Protein is one of the most important elements for a healthy and balanced diet. Because the most well-known source of protein comes from meat, many people believe that it is impossible to get enough protein from a plant-based diet. However, there are wide varieties of plant foods that contain high levels of protein that can help you strengthen your muscles whilst losing weight. You can also add a protein supplement into your daily routine to ensure that your body gets all the protein it needs. You can visit CustomerReview.org for more information regarding supplements and the latest health news.
Why Do You Need Protein?
Protein is incredibly important for the human body because it helps the body perform at its peak level. Symptoms of protein deficiency include:
- Loss of muscle tone
- Unexplained fatigue
- Increased anxiety
- Low sex drive
Although it is important to be getting enough protein on a daily basis, you should also be careful not to consume too much of it. When your diet is high in protein, your body will use amino acids as fuel instead of using them to build new muscle. As a result, your body will begin to excrete more ammonia, which can put unnecessary strain on your kidneys.
How Much Protein Do You Need?
According to significant research, the recommended protein requirements are as follows:
- Adults need 0.36 grams of protein per pound of body weight.
- Endurance athletes need 0.54 to 0.63 grams per pound of body weight.
- Strength athletes need 0.63 to 0.81 grams of protein per pound of body weight.
Plant-Based Sources Of Protein
- Lentils – these legumes contain 18 grams of protein per cup. They are slow to digest so will keep you feeling fuller for longer. Additionally, lentils are incredibly high in fiber so they will also help you lose more weight.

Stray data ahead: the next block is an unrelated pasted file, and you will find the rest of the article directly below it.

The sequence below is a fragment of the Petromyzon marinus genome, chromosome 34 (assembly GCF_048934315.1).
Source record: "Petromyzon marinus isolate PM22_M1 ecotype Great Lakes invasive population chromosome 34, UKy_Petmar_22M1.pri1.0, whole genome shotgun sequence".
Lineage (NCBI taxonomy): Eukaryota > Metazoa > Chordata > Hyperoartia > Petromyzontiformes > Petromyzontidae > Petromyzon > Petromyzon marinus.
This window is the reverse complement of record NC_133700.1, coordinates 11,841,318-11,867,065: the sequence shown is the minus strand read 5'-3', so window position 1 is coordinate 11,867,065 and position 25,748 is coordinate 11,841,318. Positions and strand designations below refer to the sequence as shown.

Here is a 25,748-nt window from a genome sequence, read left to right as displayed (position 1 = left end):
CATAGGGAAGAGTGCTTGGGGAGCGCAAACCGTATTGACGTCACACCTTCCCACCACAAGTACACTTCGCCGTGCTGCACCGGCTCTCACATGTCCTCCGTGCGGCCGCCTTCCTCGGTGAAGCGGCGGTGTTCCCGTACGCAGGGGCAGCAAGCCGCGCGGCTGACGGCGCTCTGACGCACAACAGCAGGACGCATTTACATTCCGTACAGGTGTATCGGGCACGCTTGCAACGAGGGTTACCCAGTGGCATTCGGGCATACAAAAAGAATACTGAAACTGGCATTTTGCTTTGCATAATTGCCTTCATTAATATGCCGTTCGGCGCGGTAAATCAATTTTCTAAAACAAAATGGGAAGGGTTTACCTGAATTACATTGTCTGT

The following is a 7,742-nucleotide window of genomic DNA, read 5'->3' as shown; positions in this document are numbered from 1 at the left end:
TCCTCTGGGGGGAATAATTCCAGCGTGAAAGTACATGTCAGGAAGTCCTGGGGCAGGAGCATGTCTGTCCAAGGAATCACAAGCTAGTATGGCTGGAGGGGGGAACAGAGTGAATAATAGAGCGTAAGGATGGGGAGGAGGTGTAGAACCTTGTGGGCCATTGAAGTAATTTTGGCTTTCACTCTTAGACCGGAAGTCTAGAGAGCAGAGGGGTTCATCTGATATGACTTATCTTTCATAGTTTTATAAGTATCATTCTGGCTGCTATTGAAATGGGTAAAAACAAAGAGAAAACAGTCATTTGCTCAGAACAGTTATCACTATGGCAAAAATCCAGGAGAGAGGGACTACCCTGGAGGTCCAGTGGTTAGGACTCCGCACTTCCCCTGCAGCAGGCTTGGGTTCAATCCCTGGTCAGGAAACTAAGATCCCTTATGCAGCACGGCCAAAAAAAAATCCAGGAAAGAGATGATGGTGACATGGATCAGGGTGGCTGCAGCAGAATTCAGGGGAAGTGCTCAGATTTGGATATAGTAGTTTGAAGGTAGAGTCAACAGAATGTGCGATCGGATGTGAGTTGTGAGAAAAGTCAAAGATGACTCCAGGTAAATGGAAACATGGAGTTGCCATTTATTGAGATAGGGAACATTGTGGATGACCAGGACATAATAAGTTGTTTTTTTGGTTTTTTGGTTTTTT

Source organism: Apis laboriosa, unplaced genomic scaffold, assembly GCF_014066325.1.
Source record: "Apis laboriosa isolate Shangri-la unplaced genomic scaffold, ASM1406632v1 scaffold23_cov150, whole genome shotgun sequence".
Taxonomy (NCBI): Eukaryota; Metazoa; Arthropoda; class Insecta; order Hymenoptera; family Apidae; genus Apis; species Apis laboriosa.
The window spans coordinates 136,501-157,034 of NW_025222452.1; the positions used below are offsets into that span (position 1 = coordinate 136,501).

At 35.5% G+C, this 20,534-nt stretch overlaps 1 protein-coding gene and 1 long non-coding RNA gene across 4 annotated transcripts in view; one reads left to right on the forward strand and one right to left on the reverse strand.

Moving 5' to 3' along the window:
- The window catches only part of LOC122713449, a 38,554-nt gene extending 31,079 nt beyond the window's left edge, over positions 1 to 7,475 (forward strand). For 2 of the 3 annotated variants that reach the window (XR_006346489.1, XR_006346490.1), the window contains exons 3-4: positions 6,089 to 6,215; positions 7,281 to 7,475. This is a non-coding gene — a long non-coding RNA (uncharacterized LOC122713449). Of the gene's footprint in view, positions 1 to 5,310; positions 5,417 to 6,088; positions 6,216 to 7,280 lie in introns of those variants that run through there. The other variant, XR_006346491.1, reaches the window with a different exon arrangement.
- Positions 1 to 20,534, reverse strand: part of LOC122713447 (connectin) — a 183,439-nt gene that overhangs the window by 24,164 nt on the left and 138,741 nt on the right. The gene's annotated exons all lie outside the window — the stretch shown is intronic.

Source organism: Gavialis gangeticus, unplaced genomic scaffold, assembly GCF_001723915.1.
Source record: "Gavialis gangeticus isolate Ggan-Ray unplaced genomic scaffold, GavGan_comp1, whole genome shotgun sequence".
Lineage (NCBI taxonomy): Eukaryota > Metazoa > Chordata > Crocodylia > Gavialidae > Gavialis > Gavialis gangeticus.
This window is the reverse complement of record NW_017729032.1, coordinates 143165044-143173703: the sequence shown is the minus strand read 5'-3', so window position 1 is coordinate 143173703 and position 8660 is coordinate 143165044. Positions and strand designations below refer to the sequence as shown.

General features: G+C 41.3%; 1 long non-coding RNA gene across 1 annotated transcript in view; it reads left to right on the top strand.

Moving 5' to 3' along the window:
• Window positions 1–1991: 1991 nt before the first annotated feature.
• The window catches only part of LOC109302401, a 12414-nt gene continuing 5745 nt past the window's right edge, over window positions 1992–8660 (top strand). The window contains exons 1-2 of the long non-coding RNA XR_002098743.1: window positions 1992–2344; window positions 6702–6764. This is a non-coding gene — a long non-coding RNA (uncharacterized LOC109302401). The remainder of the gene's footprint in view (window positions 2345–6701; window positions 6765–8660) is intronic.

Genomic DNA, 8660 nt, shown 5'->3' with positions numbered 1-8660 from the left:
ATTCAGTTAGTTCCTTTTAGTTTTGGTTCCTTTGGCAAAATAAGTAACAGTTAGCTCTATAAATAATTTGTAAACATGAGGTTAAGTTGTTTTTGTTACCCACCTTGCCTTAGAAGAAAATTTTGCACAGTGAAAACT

- Chickpeas – contain approximately 15 grams of protein per cup. They are also a source of complex carbohydrates and contain a large variety of vitamins and minerals that help regulate cholesterol, blood sugar levels, and blood pressure. These vitamins and minerals include iron, folate, phosphorus, potassium, and manganese.
- Seitan – this is a kind of mock meat made from the gluten in wheat. It comes in at a whopping 50 grams of protein per cooked cup. Additionally, seitan is high in selenium, iron, calcium, and phosphorus.
- Soybeans – most experts agree that soybeans are a complete protein that provides the body with all the nutrients it needs. Soybeans are processed in a variety of ways to make them a tasty addition to any meal. Tofu, tempeh, and edamame are all excellent soybean products that will help you get the required amount of protein into your diet.
- Chia seeds – in recent years chia seeds have been getting a lot of publicity for its amazing properties. When these little seeds are exposed to water, they absorb water and form a gel-like coating around the husk. The amazing part is that one tablespoon of chia seeds is equal to four grams of protein. However, due to their exceptionally high fiber content, you should not consume too much in a day.
- Bulgur wheat – this staple in Middle Eastern dishes is made from the parboiled hulled kernels of several different wheat species, most often from durum wheat. It has a similar texture to couscous and can be used interchangeably with rice. As well as being high in fiber, this grain contains 12g of protein per 100 grams.
- Nuts – one of the most readily available sources of protein for people who eat a vegan or vegetarian diet. On average 100 grams of nuts provides you with 20 grams of protein.
- Spirulina – this alga contains 8 grams of complete protein, as well as 22% of your daily requirements of iron and thiamin and 42% of your copper requirements. Additionally, it contains magnesium, riboflavin, manganese, potassium and a variety of essential fatty acids.
- Quinoa – this is another popular super-food. Quinoa is a grain that has been eaten since ancient times. One cup of cooked quinoa will provide you with eight to nine grams of protein. Additionally, it is a complex carbohydrate that is high in fiber, iron, manganese, phosphorus, and magnesium.